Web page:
Lee Brown from Online Golf – Podcast Transcript

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Shaun Ryan:  [0:03] Hi, I’m Shaun Ryan from SLI Systems, and this is the E‑Commerce Podcast. Today I’m talking to Lee Brown, from Online Golf. Hi, Lee.

Lee Brown:  [0:10] Hello.

Shaun:  [0:11] Welcome. Now, the traditional first question: What’s the first thing you ever bought online?

Lee:  [0:19] I can’t remember exactly. It’s probably a book, or a CD, or something like that, something fairly generic.

Shaun:  [0:26] A lot of people buy books. It’s a common answer to that question. How about your most recent purchase? What was that?

Lee:  [0:35] It was a baby monitor. I bet that’s an unusual answer.

Shaun:  [0:40] Yes, that is my first baby monitor answer.

Lee:  [0:43] From Amazon, none the less.

Shaun:  [0:46] Fantastic. It worked OK?

Lee:  [0:49] Yes, fine.

Shaun:  [0:51] Excellent.

Lee:  [0:52] I’m not fond enough, even though I run a web company, I’m not a massive online shopper myself. I still do like shopping offline. But at the same time, there are certain trusted people that you know are going to deliver. Obviously, Amazon for us is one of them.

Shaun:  [1:10] Yes. Just out of interest, what made you buy that particular thing online rather than going to a bricks‑and‑mortar store?

Lee:  [1:17] One of things that I think bricks‑and‑mortar stores have caught up a lot in the last few years, and I think the web has actually given them the proverbial kick up the behind. [1:27] But, one of the things I always worry about is actually stock availability and the range that you’re going to find in a traditional store. Also, sometimes when I research a product that I don’t know a lot about, for example, baby monitors, very often you can find the information later, and just go ahead and buy it there and then.

Shaun:  [1:46] Yes, there’s convenience and a broader range of choice online.

Lee:  [1:53] Yes. Also, I think times are changing a little bit. But people find that even though you’ve got to wait a day or two, often it’s just as good as the store because of stock availability.

Shaun:  [2:08] Lee, can you give me a little bit of background about yourself?

Lee:  [2:12] Well, I’m a qualified accountant. I got into this business by a fluke, really. I actually got married about 11 years ago, something like that, and I had my honeymoon in San Francisco. At the time, the web was pretty big, and I didn’t even know really what it was. It was just starting to develop over there. [2:40] The first thing I ever saw was a car being downloaded on the Internet, and it took about three hours ‑ a picture of a car. I thought this is never going to catch on.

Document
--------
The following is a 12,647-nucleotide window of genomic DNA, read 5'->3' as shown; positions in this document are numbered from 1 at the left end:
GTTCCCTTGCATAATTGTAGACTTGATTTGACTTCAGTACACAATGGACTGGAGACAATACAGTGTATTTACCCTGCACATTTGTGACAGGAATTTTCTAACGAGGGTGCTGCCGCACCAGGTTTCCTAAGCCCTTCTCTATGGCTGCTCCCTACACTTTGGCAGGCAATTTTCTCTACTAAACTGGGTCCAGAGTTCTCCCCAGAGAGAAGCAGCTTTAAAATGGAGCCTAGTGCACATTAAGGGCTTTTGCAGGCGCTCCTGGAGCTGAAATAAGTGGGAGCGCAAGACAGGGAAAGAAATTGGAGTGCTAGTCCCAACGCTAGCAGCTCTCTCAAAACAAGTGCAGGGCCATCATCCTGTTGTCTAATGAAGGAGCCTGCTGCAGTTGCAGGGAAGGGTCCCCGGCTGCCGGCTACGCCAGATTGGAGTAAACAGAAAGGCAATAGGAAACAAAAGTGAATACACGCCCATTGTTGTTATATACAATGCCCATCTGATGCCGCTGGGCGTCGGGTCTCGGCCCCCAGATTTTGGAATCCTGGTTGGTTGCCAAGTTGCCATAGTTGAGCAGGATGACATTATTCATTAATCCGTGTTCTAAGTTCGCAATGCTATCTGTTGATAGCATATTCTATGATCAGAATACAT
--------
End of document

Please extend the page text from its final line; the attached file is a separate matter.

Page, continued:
[2:47] But after that, I looked into what was going on, and I kept it at the back of my mind for a few months. Then, I decided I wanted to sell something online, but I wasn’t sure what.

[3:03] Because I was a keen golfer, I flukily got into that really and took it from there. But, it’s fair to say that when we started, we had actually no idea where we’d get to today.

Shaun:  [3:15] Right. So tell me a little bit about Online Golf. Where are you based, and what do you do?

Lee:  [3:23] OK. We’re based in Essex in the UK, just north of London. We sell golf products online. Our main website is Online Golf, but we run another website as well that’s selling golf products. [3:40] We also have one small bricks‑and‑mortar store, and we’re the market leader in our niche of online retailing for golf. We provide a business that’s very customer‑oriented.

[3:56] We sell all types of golf equipment from accessories, clubs, clothing, everything. We built our business based on, it sounds obvious, satisfying the customer and also building strategic partnerships with our vendors.

[4:14] The other thing that I think is key to our business is that we’ve got a very good list of partners that we work with for various aspects of the business, and also we have a continuous plan of change, which is something that we implemented a few years ago where we’re always on to the next project.

[4:35] We’ve got a whole list of things we want to do, and we continue driving the business forward.

Shaun:  [4:39] OK. That sounds interesting. The partners you’re talking about, are they the manufacturers of the golf clubs, or are you talking…

Lee:  [4:49] All across the business. We find core things within our business that we don’t want to subcontract, that we think we can do better than anybody else. They would be things like marketing ‑ all of our marketing is done in‑house ‑ our delivery of products, our customer service, our purchasing, all the things that we feel that give us an edge. [5:17] But outside of that, our strategy with regards to, for example, our website has been to partner with people, for development, for functionality within our site, such as SLI, amongst others. That’s proven to be very successful.

Shaun:  [5:35] Excellent. Now, I was reading a little bit about you on your website. It sounds like you have a massive warehouse where you keep a lot of your product and stock.

Lee:  [5:48] Yes, we do.

Shaun:  [5:49] How many products do you have in stock, and why do you do that rather than, say, drop ship them?